I remember thinking when Dylan was born that having a male child might present some practical issues for a single mother. I couldn’t have guessed how significant these would turn out to be; having a disabled male child, especially one with continuing personal care needs, raises a number of challenges, one of which is public toileting.
Because of Dylan’s lack of awareness of the social rules governing public space he can’t go alone to the toilet. Dylan would be far too vulnerable; he is a sociable young man who would be likely to approach a stranger to shake their hand or squeeze them by the arm. I have seen men retreat in surprise from Dylan doing this in the street; imagine the reaction of a man approached this way in a public toilet.
As the urinal is unfamiliar to a young man brought up in a female household, in a public toilet facility Dylan always heads for a cubicle. Although this is useful in that it provides privacy, Dylan has no awareness of what is an appropriate amount of time to spend in the cubicle; I have frequently had to climb over or squeeze under bolted toilet doors to retrieve him. And, once out, Dylan always has to be prompted to wash hands. This, I think, is the result of years of extreme anxiety about hot air hand dryers. I used to dread someone using the hand dyer while we were in a cubicle and have shouted through the door at members of the public using the sink: please don’t start drying your hands just yet. Dylan copes much better with hot air dryers now, though he still washes one hand at a time with the free arm clamped across his head, covering his ears.
Members of the public are generally very understanding of the way Dylan interacts with public space but toilets are a particular space and are often the area where people can feel uncomfortable or threatened. While for the public this private space is also generally a silent space, for Dylan it is one of the places he is most vocal. Dylan has his own version of ‘singing’ which he does with gusto and at high volume, punctuated with laughter and shouting, while in the toilet. For a young man who doesn’t speak and isn’t very verbal, I find it interesting that the place he feels most free and able to vocalise is a place where many of us feel most vulnerable.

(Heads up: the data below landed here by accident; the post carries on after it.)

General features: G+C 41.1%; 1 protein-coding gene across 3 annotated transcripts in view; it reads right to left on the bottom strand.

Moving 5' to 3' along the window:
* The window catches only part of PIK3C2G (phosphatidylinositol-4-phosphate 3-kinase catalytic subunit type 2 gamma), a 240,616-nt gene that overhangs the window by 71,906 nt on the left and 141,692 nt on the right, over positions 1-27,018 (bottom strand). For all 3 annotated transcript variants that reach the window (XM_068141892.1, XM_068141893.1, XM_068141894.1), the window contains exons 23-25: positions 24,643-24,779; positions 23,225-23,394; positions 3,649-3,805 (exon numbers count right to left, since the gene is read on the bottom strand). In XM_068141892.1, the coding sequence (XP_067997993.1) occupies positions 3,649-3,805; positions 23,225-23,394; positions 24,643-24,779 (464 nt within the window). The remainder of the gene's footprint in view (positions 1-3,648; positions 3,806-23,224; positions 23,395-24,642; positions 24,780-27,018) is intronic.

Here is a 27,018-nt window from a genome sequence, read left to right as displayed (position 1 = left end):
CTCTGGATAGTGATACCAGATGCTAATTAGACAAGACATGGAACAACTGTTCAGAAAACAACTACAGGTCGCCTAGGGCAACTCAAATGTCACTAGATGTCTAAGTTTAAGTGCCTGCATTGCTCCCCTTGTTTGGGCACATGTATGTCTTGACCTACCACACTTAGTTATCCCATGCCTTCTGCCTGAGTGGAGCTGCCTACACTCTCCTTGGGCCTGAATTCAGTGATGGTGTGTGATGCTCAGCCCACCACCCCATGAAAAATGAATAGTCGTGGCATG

The ‘challenges’ I’m raising here are around social rules rather than personal hygiene, about which Dylan is fastidious. If someone had told me when I was struggling to get Dylan out of nappies when he was five years old, and facing some pretty challenging situations, that we would be where we are today, I would have been astonished. Many of the issues I identify here seem to involve Dylan’s sensory experience which makes me wonder whether the difficulties I experienced while Dylan was toilet training were due to sensory discomfort. Perhaps for some autistic toddlers wearing a nappy is a particularly unpleasant experience. With hindsight, if I had my time again I would approach toilet training an autistic child differently and with this in mind.
Today Dylan not only manages himself with dignity, he is gentlemanly in his consideration of me. For just as I can’t let Dylan use the male toilet alone, so I cannot leave him in the street to wait for me to use the Ladies loo; all of my toilet trips when out in the community are therefore shared experiences. For these, I have my radar key to thank; in the space and privacy of the disabled toilet Dylan turns his back to me, lowers his eyes, and covers his ears.